“And so, although in the Orthodox Church the first purpose of marriage is not merely to have children, the desire of most young marrieds today to wait before having children is considered sinful. As a priest, I must say to any couple that approaches me for marriage that, if they are not prepared and willing to conceive and bear a child, without interfering with the will of God by means of artificial birth control, then they are not ready to be married.”
So on one hand, Catholics beleive that marriage has two equally important purposes, (unitive and procreative) while the Orthodox believe that marriage has a primary purpose, (unitive) and a secondary purpose (procreative) that isn’t as important but still important enough that the priest who wrote the artical believes he couldn’t marry a couple that wasn’t ready to follow that second-not-as-important-but-still-crucial-to-the-equation purpose.
Am I crazy, or are we just splitting hairs here?
This link touches briefly on the Greek Orthodox Church’s traditional/historical stance- “No”, but there are those within the Church who believe that the Fathers who related birth control as equal to abortion didn’t understand medically how it all works.
In a nutshell, as long as the birth control method used does not cause an abortion, then generally a Greek Orthodox couple has permission to use it for reasons of health and ability to provide for their children and strengthening of marriage. Like with all things in Orthodoxy, a couple is wise to discuss this with their priest before putting it into practice.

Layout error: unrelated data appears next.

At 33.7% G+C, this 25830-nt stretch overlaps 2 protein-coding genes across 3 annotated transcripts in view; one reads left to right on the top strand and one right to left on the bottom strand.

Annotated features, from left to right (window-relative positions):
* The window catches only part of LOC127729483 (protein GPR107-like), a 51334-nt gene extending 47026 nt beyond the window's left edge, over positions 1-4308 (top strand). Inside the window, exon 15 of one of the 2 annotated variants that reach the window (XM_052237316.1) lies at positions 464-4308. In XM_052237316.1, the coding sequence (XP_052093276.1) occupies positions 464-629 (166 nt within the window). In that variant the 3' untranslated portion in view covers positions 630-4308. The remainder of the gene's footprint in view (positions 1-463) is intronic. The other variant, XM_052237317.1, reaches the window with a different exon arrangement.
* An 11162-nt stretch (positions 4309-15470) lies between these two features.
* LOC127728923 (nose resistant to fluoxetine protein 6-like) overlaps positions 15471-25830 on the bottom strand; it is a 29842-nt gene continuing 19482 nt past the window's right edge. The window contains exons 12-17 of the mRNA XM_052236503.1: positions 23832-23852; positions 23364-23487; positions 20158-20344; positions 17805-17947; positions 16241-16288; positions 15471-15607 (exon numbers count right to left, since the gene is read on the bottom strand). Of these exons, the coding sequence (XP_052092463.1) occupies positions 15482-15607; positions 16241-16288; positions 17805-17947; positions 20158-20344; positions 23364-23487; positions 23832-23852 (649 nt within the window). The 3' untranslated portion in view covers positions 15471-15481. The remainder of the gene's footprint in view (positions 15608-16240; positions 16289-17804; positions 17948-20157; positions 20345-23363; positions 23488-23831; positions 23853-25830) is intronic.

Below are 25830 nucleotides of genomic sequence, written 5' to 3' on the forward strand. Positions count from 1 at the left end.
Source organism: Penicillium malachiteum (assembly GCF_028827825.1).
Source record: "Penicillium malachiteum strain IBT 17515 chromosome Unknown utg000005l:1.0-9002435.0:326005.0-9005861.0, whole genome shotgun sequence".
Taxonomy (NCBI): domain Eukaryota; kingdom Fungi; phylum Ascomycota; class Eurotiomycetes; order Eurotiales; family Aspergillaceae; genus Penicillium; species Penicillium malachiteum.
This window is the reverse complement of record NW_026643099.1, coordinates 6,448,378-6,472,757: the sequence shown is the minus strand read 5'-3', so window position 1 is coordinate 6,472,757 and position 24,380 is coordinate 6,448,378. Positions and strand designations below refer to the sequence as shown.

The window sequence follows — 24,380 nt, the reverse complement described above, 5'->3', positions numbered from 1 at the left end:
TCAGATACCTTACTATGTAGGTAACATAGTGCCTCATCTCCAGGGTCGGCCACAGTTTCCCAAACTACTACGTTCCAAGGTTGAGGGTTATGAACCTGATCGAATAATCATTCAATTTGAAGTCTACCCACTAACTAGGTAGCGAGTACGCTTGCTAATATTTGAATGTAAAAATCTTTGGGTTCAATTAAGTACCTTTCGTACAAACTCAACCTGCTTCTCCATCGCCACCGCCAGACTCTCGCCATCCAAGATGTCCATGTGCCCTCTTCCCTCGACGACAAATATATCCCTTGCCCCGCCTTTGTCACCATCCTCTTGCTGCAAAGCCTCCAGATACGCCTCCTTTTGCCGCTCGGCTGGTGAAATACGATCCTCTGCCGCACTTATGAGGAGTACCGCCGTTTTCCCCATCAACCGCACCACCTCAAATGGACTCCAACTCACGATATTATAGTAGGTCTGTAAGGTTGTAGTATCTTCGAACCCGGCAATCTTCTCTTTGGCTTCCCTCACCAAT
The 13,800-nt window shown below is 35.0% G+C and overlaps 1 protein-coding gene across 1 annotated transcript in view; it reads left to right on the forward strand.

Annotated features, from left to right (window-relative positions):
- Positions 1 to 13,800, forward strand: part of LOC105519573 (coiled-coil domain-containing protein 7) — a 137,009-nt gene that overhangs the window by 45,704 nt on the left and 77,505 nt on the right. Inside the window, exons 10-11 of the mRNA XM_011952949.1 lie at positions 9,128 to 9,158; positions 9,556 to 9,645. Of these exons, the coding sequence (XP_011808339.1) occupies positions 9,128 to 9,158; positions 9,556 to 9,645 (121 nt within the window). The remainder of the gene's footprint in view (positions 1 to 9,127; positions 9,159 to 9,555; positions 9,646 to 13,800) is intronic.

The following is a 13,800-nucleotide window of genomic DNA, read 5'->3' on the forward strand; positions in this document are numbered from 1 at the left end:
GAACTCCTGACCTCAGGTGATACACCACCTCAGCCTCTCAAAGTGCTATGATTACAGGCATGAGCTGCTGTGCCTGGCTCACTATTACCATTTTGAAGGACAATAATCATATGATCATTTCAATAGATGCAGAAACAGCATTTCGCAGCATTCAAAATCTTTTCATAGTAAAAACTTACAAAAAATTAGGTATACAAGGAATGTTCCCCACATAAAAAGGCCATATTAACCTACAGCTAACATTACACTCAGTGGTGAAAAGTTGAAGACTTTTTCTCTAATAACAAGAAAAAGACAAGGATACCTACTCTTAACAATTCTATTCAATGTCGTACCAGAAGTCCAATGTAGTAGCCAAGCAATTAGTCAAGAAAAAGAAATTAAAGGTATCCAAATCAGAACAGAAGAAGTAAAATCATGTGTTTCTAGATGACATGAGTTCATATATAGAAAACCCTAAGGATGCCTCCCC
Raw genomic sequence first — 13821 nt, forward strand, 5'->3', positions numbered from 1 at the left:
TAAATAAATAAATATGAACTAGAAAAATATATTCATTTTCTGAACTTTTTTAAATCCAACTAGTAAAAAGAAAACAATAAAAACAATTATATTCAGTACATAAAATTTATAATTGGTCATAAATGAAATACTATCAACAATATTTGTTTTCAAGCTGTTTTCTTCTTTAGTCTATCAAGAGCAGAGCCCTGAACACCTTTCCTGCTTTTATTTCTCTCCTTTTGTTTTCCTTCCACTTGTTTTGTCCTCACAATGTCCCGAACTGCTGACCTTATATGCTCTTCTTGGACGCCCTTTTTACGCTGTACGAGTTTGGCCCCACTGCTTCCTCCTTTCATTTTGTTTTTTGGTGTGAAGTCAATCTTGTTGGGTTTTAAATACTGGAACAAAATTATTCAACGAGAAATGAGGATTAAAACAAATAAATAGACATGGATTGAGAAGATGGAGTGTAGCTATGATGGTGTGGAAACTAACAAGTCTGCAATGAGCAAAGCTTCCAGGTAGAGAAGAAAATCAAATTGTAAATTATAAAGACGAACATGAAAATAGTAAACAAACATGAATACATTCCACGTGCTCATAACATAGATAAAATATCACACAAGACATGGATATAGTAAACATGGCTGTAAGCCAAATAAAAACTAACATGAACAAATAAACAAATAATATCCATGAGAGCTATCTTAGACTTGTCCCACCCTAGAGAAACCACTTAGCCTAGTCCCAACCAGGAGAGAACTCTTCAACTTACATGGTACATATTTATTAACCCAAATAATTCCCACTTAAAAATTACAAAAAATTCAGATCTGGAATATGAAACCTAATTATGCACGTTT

What may surprise some Catholics is that Orthodox view Natural Family Planning as form of Birth Control and since it does not cause an abortion, it would generally be permissible for an Orthodox couple with children to use.
Another thing related is the practicing Orthodox Christian following the Fasts of the Church refrains from sexual relations with their spouse roughly 50% of the year already naturally limiting the opportunities for pregnancy.
Granting there are probably many couples within the Orthodox Church that do not practice the Church’s Teachings so people may find woman using the birth control pills, IUDs or other abortion causing forms of birth control.
I do have a question, when I was in the Catholic Church I remember hearing on a Catholic radio station something along the lines that the current Pope had granted permission for married couples in Africa to use a condom IF their intent was not to prevent children but was to attempt to prevent the spread of HIV/AIDS to their unaffected partner. First, is this true & second is it limited to couples on the continent of Africa?
Would you mind explaining your combination of user name and religion?
I don’t want to stray of topic. I will answer you question briefly. When I joined Catholic Answers I was a Catholic but through the reading & study of the Bible, the Church Fathers & History combined with much Prayer, Contemplation & Spiritual Direction, I entered the Orthodox Church and then changed my religion on here and attempted to do the same on Facebook, but it doesn’t allow me to. *
Certainly looks like splitting hairs to me. It often seems to me that our non-Roman brothers and sisters have to find justification for not agreeing with us, for fear that they would have to join us. I see this with some of my high-church Episcopalian fiends.